By Rod Nickel and Moira Warburton
WINNIPEG, Manitoba/TORONTO (Reuters) – The Canadian province of British Columbia is flattening the curve of coronavirus infections, thanks to aggressive early testing and a bit of luck, even as cases elsewhere in the country soar.
The Pacific coast province recorded Canada’s first death from COVID-19, the respiratory disease caused by the new coronavirus, and its first case of community transmission. It shares the U.S.-Canada border with Washington state, where the first major outbreak in America occurred.
The province of 5 million people reported 45 new cases on Wednesday, half of the peak of 92 cases recorded on March 28, and extending a week of low, flat results.
“Part of (B.C.’s success) was our early testing strategy, having a very wide net for testing, part of it is preparedness, part of it is timing,” Provincial Health Officer Bonnie Henry, who coordinated Toronto’s response to the 2003 SARS outbreak, told reporters this week.
“Part of it is, frankly, luck.”
The timing of the provincial mid-March school spring break, when many families travel, weeks later than in Ontario and Quebec, was a big factor. The government began warning people not to travel, before Ontario and Quebec did so, and said schools would not reopen immediately after spring break.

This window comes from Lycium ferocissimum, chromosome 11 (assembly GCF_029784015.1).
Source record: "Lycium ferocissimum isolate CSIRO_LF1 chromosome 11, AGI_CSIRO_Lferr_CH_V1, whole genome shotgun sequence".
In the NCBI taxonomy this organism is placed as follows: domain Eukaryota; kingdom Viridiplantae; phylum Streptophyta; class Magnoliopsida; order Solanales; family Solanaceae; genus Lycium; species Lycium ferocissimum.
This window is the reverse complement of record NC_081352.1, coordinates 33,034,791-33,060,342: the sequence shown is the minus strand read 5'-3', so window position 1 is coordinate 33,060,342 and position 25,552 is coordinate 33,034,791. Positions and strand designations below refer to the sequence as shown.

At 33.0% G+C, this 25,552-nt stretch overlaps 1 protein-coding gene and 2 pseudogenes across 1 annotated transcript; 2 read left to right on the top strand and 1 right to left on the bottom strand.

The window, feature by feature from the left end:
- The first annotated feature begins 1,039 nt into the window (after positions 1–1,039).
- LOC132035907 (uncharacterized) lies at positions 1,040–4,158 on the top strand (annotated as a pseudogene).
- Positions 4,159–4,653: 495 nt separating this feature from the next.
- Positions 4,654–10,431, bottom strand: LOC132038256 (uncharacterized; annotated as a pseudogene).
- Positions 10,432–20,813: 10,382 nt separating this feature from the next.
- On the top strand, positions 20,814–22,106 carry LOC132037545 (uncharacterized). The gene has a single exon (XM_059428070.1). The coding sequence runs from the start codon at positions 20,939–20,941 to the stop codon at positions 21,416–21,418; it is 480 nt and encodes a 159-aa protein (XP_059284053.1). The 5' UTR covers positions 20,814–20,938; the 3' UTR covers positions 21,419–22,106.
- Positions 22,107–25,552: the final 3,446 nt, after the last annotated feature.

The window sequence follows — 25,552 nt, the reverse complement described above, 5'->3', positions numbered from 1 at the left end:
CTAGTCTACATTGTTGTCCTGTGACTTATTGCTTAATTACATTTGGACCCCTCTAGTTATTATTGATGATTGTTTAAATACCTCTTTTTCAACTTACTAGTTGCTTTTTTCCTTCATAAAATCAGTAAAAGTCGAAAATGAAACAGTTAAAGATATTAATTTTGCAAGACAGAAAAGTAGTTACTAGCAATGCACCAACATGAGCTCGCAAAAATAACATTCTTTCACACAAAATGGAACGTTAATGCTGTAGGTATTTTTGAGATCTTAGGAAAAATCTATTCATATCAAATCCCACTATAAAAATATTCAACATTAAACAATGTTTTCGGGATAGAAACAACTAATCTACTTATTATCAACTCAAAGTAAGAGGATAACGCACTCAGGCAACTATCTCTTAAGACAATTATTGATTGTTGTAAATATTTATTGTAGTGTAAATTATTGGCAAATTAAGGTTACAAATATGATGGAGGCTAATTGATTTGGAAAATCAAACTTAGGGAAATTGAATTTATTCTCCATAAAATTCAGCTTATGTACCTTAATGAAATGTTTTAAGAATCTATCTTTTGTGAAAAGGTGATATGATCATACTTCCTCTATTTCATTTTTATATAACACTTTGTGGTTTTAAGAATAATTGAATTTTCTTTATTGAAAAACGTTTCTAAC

By then, the province was aggressively testing, with results turned around within 24 hours rather than multiple days as in Ontario. It was also able to avoid a testing backlog by sourcing key chemical reagents for test kits within the province, said Stephen Hoption Cann, a public health professor at the University of British Columbia.
B.C. has conducted about 8,700 tests per million people, compared with 5,900 in Ontario, according to Canadian government data.
British Columbia’s infection rate of 26 per 100,000 is less than one quarter that of Quebec, the country’s epicenter, and below the rates of two other populous provinces, Ontario and Alberta.
B.C. had 135 cases of infected people in hospital as of Wednesday, compared with over 600 in Quebec, and its 48 deaths amount to less than one-third the totals in either Ontario or Quebec.
“There is no debate, (B.C. has) gone past that apex point and they’re seeing flattening of the curve,” said Jason Kindrachuk, a University of Manitoba assistant professor in microbiology.
Southern B.C. is warmer and wetter than most of Canada, but it is unclear whether those conditions limited the spread, he said.
Despite the province’s relative success, people appear to be maintaining social distancing rules.
“There’s a sense of, ‘is this the calm before the storm?'” said Devan Wiebe, a Vancouver runner training for the recently postponed Tokyo Olympics, who no longer runs with teammates. “I definitely don’t think the danger has passed.”
(Reporting by Rod Nickel in Winnipeg, Manitoba and Moira Warburton in Toronto; Editing by Tom Brown)